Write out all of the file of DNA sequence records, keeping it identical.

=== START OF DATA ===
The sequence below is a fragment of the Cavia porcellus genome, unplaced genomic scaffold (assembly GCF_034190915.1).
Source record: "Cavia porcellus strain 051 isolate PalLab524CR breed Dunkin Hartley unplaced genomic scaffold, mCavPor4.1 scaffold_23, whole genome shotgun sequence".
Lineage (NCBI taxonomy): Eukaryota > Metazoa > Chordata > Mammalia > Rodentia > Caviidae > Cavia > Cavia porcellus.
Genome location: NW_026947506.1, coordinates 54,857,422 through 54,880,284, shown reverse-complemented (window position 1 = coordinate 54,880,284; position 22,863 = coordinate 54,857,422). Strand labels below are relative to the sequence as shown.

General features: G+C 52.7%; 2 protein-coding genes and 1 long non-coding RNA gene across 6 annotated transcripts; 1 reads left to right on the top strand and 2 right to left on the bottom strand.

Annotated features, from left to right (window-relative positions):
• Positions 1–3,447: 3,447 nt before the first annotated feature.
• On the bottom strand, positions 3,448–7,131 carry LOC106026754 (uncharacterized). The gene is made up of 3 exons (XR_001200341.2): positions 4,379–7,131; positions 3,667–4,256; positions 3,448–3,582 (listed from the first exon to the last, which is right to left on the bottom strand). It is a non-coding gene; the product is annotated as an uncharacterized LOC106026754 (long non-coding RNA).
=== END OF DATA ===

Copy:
The sequence below is a fragment of the Cavia porcellus genome, unplaced genomic scaffold (assembly GCF_034190915.1).
Source record: "Cavia porcellus strain 051 isolate PalLab524CR breed Dunkin Hartley unplaced genomic scaffold, mCavPor4.1 scaffold_23, whole genome shotgun sequence".
Lineage (NCBI taxonomy): Eukaryota > Metazoa > Chordata > Mammalia > Rodentia > Caviidae > Cavia > Cavia porcellus.
Genome location: NW_026947506.1, coordinates 54,857,422 through 54,880,284, shown reverse-complemented (window position 1 = coordinate 54,880,284; position 22,863 = coordinate 54,857,422). Strand labels below are relative to the sequence as shown.

General features: G+C 52.7%; 2 protein-coding genes and 1 long non-coding RNA gene across 6 annotated transcripts; 1 reads left to right on the top strand and 2 right to left on the bottom strand.

Annotated features, from left to right (window-relative positions):
• Positions 1–3,447: 3,447 nt before the first annotated feature.
• On the bottom strand, positions 3,448–7,131 carry LOC106026754 (uncharacterized). The gene is made up of 3 exons (XR_001200341.2): positions 4,379–7,131; positions 3,667–4,256; positions 3,448–3,582 (listed from the first exon to the last, which is right to left on the bottom strand). It is a non-coding gene; the product is annotated as an uncharacterized LOC106026754 (long non-coding RNA).